Determined to find some free storage space, I headed to the basement – literally the bottom of our home and the bottom of the black hole of bike stuff. I looked around at the growing mess of boxes, wheels, cables, and tools. I shook my head. Simply put, it was a mess. No, it was beyond a mess. It was like a small child tore apart a giant box filled with bike parts and threw them randomly on the floor. And that was just in one corner. Another corner was filled with wheels. A table was completely walled in and suppressed by 5 large toolboxes. Racks occupied at least half of the basement’s square footage. In another corner, I noticed a Corima frame wrapped tightly in plastic bubbles. To the left – a Fuji frame dangling from a rack. Behind it, a Trek road frame. A Schwinn frame. A Nuke Proof mountain bike. A Litespeed. A Javelin cyclocross bike. Two Surly’s. One Trek road bike. One Cannondale. Three Cervelos. Four Trek mountain bikes. And right over there in the last remaining corner was the partridge in a pear tree.

I went back upstairs.

“There’s too many bikes,” I said to Chris, defeated and knowing that I was as much of the problem as anyone else, owning at least 5 of the bikes in the house and countless other cycling parts and pieces. Add to it the fact that we currently had 3 more bikes on order and things began to look quite bleak as far as space was concerned.

“I know, I’ve got to get rid of some of this stuff,” he said pointing to the assorted bike parts that belong to assorted other people.

But I knew better. Inside, I knew that tomorrow he’d take in some other non-functional bike part to restore it to fully functioning and operational status. I knew we’d keep finding wheels perched against the door, bikes in the garage, and frames in a box. I knew I had no choice but to quietly accept this and more in life with a man that owns 5 toolboxes (not counting the 2 in the garage) and is known to sleep with his bike maintenance tools.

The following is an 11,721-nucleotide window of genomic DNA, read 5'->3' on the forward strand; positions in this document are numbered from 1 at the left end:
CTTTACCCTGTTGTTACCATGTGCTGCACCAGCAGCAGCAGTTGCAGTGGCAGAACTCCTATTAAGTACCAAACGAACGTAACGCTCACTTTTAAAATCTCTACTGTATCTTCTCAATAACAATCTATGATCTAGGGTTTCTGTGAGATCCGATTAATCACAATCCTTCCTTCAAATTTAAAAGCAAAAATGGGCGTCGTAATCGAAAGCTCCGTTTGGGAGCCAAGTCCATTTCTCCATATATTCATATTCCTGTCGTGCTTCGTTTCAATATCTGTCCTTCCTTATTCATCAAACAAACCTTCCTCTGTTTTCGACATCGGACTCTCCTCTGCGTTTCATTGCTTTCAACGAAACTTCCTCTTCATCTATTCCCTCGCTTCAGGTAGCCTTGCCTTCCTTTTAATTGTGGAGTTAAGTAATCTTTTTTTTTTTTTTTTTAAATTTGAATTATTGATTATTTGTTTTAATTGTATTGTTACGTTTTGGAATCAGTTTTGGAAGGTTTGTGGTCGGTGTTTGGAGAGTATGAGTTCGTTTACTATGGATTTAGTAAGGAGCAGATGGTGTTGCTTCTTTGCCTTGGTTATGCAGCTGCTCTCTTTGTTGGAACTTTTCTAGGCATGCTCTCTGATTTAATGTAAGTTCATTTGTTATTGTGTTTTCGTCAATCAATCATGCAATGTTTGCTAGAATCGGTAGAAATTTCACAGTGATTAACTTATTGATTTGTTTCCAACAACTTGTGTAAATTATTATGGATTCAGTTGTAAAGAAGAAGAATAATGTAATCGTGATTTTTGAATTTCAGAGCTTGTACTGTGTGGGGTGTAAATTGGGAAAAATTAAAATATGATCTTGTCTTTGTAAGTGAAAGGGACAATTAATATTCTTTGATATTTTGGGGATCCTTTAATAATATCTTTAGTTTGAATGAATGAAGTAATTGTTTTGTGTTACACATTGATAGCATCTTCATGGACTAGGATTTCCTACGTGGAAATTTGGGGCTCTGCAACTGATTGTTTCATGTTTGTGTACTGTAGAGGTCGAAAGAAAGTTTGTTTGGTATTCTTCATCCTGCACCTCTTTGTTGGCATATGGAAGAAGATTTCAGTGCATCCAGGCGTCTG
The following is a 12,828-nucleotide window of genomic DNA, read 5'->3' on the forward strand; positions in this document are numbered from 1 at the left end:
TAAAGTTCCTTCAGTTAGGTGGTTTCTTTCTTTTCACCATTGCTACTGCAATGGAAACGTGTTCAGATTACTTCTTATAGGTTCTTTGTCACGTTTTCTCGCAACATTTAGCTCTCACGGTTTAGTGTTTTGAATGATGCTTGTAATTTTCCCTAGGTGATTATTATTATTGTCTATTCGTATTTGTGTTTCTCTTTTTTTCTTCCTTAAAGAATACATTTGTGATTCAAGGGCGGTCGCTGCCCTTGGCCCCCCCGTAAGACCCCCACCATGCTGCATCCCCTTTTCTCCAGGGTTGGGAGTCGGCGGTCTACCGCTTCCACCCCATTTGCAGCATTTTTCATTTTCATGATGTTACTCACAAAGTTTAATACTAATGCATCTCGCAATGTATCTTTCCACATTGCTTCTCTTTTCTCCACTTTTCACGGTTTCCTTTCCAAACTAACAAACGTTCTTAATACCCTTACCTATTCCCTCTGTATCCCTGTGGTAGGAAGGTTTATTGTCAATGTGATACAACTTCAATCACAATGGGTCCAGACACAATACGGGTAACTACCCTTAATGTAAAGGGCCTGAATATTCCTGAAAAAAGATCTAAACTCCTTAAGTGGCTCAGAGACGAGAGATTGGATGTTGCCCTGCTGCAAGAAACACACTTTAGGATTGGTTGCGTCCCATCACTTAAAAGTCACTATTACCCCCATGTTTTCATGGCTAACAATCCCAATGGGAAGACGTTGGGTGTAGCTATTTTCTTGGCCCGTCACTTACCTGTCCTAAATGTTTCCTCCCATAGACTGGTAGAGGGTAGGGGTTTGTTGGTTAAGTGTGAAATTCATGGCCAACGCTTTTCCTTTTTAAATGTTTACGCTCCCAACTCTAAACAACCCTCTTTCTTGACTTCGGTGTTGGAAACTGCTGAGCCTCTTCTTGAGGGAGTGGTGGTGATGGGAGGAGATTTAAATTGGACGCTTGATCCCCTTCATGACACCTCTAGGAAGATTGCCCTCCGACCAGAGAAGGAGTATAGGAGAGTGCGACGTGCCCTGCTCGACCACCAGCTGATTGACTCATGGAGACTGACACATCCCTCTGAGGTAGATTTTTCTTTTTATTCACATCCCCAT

And so I resigned to the fact that my mountain bike would not be hanging on a rack in my garage any time soon. Or not as long as Chris’ wheels, Bob’s frame, Bert’s mountain bike, and Kevin’s rim were hanging there. And so I left it propped up against one of the few remaining open garage walls.

If we must be an orphanage for adoptable accesories, components, and repaired parts, then so be it. That’s just the way the wheel turns with my husband. And that’s ok.

But if I come home and find any of it in my kitchen again or find bike part spillover in the pantry, at that point we might just have a problem on our hands.